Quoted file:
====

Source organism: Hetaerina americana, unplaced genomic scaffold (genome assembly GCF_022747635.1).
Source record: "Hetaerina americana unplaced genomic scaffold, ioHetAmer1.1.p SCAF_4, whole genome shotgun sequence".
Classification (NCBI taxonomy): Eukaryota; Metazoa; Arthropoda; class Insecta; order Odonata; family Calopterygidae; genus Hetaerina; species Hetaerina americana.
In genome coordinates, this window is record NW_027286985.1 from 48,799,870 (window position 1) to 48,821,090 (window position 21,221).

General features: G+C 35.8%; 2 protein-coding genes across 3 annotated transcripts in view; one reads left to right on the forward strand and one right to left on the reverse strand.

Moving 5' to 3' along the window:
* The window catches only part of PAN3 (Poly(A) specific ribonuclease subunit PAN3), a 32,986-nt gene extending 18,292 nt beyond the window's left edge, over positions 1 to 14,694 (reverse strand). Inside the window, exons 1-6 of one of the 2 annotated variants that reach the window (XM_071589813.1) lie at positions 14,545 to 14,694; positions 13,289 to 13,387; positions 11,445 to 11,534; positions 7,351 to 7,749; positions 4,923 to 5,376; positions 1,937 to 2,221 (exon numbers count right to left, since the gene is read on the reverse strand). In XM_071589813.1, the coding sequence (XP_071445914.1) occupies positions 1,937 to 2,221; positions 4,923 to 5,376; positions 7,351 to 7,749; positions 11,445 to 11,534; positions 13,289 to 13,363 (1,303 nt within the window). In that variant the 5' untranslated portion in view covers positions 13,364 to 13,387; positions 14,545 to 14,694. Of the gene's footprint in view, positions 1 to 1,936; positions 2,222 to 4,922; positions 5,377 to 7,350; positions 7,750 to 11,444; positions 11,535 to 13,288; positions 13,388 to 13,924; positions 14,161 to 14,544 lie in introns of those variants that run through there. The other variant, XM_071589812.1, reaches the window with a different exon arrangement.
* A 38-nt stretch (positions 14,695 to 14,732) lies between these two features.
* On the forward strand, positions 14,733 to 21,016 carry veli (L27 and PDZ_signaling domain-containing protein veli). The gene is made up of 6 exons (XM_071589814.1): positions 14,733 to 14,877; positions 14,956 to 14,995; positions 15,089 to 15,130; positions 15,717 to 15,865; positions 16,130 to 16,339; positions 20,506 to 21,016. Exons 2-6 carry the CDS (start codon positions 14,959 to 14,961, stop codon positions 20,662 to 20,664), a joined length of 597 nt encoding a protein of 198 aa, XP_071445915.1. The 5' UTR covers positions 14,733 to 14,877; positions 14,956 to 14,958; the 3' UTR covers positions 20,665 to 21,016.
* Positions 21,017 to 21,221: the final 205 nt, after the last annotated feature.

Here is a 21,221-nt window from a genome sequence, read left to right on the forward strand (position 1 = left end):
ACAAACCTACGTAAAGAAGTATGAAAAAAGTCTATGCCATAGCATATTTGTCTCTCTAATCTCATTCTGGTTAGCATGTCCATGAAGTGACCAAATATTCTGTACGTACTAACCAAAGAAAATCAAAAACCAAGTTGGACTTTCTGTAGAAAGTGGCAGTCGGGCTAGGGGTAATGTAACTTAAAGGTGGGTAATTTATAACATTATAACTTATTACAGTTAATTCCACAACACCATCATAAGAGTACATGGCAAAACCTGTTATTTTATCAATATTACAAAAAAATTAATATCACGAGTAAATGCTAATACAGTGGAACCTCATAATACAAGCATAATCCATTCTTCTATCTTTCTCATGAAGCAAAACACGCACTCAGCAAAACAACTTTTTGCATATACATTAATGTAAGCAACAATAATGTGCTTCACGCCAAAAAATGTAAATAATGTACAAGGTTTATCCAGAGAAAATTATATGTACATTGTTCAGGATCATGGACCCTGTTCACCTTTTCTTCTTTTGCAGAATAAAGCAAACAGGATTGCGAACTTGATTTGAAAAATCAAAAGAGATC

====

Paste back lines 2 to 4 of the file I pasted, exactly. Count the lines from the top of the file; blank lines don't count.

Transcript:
Source record: "Hetaerina americana unplaced genomic scaffold, ioHetAmer1.1.p SCAF_4, whole genome shotgun sequence".
Classification (NCBI taxonomy): Eukaryota; Metazoa; Arthropoda; class Insecta; order Odonata; family Calopterygidae; genus Hetaerina; species Hetaerina americana.
In genome coordinates, this window is record NW_027286985.1 from 48,799,870 (window position 1) to 48,821,090 (window position 21,221).